Leveraging any property you own as a rental is considered by many (and more importantly the government) a business endeavor. As such, there are expenses that you incur to operate that business, which is tax deductible. This includes a long list of expenditures and costs, all of which help lower the taxable income of a property owner or landlord to reduce their tax costs at the end of the fiscal year.
Until recently, this included the cost of financing. In other words, you would be able to claim the full cost of the interest on a mortgage against the income made from that property’s rent. The HMRC decided to make changes to this policy, starting in the year 2017 and fully transitioning to a new model in 2020. These changes affect landlords all over the UK. So, what does claiming mortgage interest on rental income look like today?
What are the Buy-and Let Rules About Claiming Mortgage Interest on Rental Income?
Anyone that owns a buy-and-let property is allowed to claim mortgage interest on their rental income. However, claiming this interest is done after you pay your taxes on the rental income you have received. How does that work?
Amal from Accountingpreneur said “If you have received £15,000 in rental income, and you are taxed at the 20% rate, you will pay £3,500 in taxes for that rental income.” If you are taxed at 40% it will be £6,000 and if you are at the 45% rate, it will be £6,750. You will then be allowed to claim 20% of the cost of your interest payments for that year. If your interest payments on your mortgage are £12,000, you will qualify for £2,400 in tax relief.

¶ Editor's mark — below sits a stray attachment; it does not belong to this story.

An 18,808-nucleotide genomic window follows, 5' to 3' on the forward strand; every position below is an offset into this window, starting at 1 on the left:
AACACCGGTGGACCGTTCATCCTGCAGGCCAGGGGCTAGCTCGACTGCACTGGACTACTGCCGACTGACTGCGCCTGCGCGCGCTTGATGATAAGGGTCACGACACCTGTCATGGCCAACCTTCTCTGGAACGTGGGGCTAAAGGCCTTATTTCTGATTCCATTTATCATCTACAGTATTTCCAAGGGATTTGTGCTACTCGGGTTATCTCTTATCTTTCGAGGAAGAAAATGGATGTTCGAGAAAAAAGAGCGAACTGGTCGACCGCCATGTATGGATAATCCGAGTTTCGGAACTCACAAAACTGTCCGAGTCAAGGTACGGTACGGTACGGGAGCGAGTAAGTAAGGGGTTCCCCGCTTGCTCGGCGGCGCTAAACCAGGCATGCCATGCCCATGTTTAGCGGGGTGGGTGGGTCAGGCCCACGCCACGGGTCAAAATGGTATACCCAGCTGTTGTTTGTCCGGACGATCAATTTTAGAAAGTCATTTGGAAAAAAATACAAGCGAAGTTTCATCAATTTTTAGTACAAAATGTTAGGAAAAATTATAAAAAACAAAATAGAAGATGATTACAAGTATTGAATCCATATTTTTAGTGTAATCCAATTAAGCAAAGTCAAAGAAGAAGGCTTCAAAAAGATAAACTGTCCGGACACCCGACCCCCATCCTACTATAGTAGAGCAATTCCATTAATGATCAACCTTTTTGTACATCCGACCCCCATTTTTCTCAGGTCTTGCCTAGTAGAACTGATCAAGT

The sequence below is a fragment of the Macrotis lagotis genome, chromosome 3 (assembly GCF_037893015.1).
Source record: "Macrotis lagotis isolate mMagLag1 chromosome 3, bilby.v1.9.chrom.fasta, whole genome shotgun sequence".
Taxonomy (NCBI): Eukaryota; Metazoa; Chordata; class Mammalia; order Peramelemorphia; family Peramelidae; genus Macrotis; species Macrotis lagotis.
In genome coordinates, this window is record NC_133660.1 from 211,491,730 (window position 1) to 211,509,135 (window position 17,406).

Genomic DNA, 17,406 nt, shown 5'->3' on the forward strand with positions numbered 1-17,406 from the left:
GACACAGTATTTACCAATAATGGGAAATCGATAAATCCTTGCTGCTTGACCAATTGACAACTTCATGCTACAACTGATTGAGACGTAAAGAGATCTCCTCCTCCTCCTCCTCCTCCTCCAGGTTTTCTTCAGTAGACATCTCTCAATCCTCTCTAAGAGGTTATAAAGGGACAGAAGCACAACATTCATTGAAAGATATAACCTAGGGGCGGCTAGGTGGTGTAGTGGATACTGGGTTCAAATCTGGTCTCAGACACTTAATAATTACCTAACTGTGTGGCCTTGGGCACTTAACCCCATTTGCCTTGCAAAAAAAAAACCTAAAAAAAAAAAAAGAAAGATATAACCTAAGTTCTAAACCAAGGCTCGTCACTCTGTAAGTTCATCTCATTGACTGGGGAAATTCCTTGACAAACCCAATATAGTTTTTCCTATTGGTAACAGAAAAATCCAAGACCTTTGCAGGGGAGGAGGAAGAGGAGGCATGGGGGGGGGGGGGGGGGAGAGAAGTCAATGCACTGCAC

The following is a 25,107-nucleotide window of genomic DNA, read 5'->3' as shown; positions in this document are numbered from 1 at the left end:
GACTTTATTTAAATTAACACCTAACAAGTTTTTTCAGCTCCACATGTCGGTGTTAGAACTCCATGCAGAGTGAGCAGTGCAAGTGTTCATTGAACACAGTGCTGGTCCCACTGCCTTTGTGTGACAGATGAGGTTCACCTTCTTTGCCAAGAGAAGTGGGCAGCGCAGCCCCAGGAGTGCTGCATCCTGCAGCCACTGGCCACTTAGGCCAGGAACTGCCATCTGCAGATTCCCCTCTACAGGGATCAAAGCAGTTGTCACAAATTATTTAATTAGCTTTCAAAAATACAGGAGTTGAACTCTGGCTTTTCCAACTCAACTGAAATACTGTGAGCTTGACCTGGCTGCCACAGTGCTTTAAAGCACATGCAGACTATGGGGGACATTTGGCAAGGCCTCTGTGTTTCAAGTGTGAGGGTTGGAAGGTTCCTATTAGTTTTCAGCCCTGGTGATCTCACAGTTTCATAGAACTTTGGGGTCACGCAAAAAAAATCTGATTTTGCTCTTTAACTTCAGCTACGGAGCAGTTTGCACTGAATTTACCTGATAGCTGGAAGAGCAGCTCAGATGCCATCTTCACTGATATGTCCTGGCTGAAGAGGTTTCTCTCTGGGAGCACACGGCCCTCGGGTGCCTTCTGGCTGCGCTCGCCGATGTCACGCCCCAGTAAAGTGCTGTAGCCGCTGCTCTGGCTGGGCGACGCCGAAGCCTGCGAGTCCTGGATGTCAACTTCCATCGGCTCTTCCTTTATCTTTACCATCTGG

How is that Different from Years Past?
In years past, the entirety of your interest payments could be claimed against your rent, reducing your taxable income. In the same example as above, if you received £15,000 in rental income but paid £12,000 in mortgage interest payments, you would be responsible for paying tax on the remainder of the sum, £3,000. At the 20% rate, that is £600, the 40% rate is £1,200 and the 45% rate is £1,350.
At the same level of income, and with the same amount of interest payments owed, the same property owner will pay, at the 20% rate, £700 more in tax in 2023 as they did in 2017. At the 40% rate, they pay £2,400 more and at the 45% rate, they will pay £3,000 more.
Claiming Mortgage Interest on Rental Income
The good news is that property owners are still eligible for some tax relief when it comes to the interest paid on the mortgages for their rental properties. Leveraging all credits and exemptions in the tax code is key to being able to maximize profits and reduce the burden of taxation. While it may not be as simple or easy as it was prior to 2017 (in relation to the interest on mortgages), there are still many avenues for property owners to reduce their tax costs. Professional guidance is recommended to be able to ensure tax compliance as well as ensuring maximum benefits from the current laws and regulations.